|Matthew Henry's Concise Commentary|
26:5-14 Many striking instances are here given of the wisdom and power of God, in the creation and preservation of the world. If we look about us, to the earth and waters here below, we see his almighty power. If we consider hell beneath, though out of our sight, yet we may conceive the discoveries of God's power there. If we look up to heaven above, we see displays of God's almighty power. By his Spirit, the eternal Spirit that moved upon the face of the waters, the breath of his mouth, Ps 33:6, he has not only made the heavens, but beautified them. By redemption, all the other wonderful works of the Lord are eclipsed; and we may draw near, and taste his grace, learn to love him, and walk with delight in his ways. The ground of the controversy between Job and the other disputants was, that they unjustly thought from his afflictions that he must have been guilty of heinous crimes. They appear not to have duly considered the evil and just desert of original sin; nor did they take into account the gracious designs of God in purifying his people. Job also darkened counsel by words without knowledge. But his views were more distinct. He does not appear to have alleged his personal righteousness as the ground of his hope towards God. Yet what he admitted in a general view of his case, he in effect denied, while he complained of his sufferings as unmerited and severe; that very complaint proving the necessity for their being sent, in order to his being further humbled in the sight of God.
Verse 13. - By his spirit he hath garnished the heavens; or, by his spirit the heavens are brightness; i.e. at a breath from his mouth the heavens, lately all cloud and storm (vers. 8-11), recover their serenity, are calm and clear and bright. Our experience says, "After a storm comes a calm." Job notes that both alike are from God. His hand hath formed the crooked serpent; rather, his hand hath pierced the swift serpent (see the Revised Version). The reference is probably to "the war in heaven," already suggested by the mention of" Rahab" (ver. 12). In that war, according to the tradition that had reached Job, a great serpent, like the Egyptian Apepi (Apophis), had borne a part.
Gill's Exposition of the Entire Bible
By his spirit he hath garnished the heavens,.... The visible heavens, with the sun, moon, and stars, with which they are studded and bespangled, and look exceeding beautiful; and the invisible heavens, with angels, the morning stars, and glorified saints, who especially in the resurrection morn will shine not only like stars, but as the sun in the firmament of heaven; and the church, which is the heaven below, is garnished with Gospel ministers, adorned with the gifts and graces of the spirit of God:
his hand hath formed the crooked serpent; because Job in the preceding clause has respect to the heavens and the ornament of them, this has led many to think that some constellation in the heavens is meant by the crooked serpent, either the galaxy, or milky way, as Ben Gersom and others; or the dragon star, as some in Aben Ezra (c): but rather Job descends again to the sea, and concludes with taking notice of the wonderful work of God, the leviathan, with which God himself concludes his discourse with him in the close of this book, which is called as here the crooked or "bar serpent", Isaiah 27:1; and so the Targum understands it,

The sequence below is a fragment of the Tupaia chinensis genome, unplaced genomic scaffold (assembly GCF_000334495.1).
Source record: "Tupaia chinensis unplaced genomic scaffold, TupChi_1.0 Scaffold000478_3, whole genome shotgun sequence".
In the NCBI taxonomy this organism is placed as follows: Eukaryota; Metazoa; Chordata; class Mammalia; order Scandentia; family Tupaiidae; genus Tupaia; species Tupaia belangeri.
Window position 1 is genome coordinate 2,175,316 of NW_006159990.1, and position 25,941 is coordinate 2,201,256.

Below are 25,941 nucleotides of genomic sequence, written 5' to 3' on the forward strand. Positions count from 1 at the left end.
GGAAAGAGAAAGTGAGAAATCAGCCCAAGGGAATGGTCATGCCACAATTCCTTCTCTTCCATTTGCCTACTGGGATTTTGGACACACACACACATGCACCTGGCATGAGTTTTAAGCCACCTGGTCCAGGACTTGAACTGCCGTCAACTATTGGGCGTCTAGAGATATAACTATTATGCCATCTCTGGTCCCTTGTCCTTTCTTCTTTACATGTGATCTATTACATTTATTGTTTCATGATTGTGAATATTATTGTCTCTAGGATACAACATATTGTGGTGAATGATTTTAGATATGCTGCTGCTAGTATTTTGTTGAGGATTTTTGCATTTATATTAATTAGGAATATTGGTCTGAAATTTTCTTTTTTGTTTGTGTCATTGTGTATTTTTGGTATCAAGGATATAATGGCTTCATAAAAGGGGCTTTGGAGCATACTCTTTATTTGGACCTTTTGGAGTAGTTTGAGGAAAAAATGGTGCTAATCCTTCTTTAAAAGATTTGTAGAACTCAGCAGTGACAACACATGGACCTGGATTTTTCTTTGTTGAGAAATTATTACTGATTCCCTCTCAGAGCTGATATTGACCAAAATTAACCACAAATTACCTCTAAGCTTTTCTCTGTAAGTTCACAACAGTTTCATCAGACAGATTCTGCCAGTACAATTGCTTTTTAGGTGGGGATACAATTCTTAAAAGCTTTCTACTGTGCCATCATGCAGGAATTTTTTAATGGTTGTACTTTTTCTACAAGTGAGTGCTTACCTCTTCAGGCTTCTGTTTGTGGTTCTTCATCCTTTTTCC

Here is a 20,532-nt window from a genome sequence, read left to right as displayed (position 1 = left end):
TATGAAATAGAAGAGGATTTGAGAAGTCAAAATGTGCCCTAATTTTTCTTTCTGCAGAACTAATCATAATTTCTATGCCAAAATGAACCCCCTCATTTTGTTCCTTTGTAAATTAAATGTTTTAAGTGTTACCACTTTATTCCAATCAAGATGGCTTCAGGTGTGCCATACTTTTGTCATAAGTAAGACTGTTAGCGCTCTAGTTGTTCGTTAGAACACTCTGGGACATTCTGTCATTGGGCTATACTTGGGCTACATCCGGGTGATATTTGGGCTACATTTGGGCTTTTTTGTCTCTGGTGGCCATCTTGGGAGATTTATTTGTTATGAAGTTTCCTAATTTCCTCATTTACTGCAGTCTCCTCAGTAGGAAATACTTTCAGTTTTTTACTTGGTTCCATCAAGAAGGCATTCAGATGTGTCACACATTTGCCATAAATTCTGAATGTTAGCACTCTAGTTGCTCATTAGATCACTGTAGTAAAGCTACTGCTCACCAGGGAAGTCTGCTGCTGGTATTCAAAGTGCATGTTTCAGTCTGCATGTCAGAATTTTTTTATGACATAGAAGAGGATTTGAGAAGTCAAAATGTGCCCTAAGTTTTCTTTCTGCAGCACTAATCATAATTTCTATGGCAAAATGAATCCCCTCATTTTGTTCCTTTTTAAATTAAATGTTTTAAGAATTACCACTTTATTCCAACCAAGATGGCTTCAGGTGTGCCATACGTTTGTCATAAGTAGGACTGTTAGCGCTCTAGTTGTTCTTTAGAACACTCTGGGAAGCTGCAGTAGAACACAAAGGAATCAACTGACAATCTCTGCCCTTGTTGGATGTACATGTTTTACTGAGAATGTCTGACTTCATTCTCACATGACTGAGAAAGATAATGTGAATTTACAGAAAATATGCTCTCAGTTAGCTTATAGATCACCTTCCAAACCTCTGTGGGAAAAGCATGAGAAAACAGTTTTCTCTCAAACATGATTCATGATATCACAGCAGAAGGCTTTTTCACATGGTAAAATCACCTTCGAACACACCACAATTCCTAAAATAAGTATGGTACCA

"his hand hath created leviathan, which is like unto a biting serpent.''
Some understand it of the crocodile, and the epithet agrees with it, whether it be rendered a "bar serpent", as some (d); that is, straight, stretched out, long, as a bar, the reverse of our version; or "fleeing" (e), as others; the crocodile being, as Pliny (f) says, terrible to those that flee from it, but flees from those that pursue it. Jarchi interprets it of Pharaoh, or leviathan, both an emblem of Satan, the old serpent, the devil, who is God's creature, made by him as a creature, though not made a serpent, or a devil, by him, which was of himself. Some have observed the trinity of persons in these words, and who doubtless were concerned in the creation of all things; here is "Jehovah", of whom the whole context is; and "his Spirit", who, as he moved upon the face of the waters at the first creation, is here said to beautify and adorn the heavens; "and his hand"; his Son, the power and wisdom of God, by whom he made all things.
(c) So Dickinson. Physic. Vet. & Vera, c. 9. sect. 23. p. 137. (d) "serpentem vectem", Pagninus, Cocceius; "oblongum instar vectis", Schmidt; "oblongum", Junius & Tremellius, Piscator; "longa trabe rectior". Vide Metamorph. l. 3. Fab. 1. ver. 78. (e) "Fugacem", Montanus, Vatablus; "fugiens", Codurcus. (f) Nat. Hist. l. 8. c. 25.
Jamieson-Fausset-Brown Bible Commentary
13. Umbreit less simply, "By His breath He maketh the heavens to revive": namely, His wind dissipates the clouds, which obscured the shining stars. And so the next clause in contrast, "His hand doth strangle," that is, obscures the north constellation, the dragon. Pagan astronomy typified the flood trying to destroy the ark by the dragon constellation, about to devour the moon in its eclipsed crescent-shape like a boat (Job 3:8, Margin). But better as English Version (Ps 33:6).
crooked—implying the oblique course, of the stars, or the ecliptic. "Fleeing" or "swift" [Umbreit] (Isa 27:1). This particular constellation is made to represent the splendor of all the stars.
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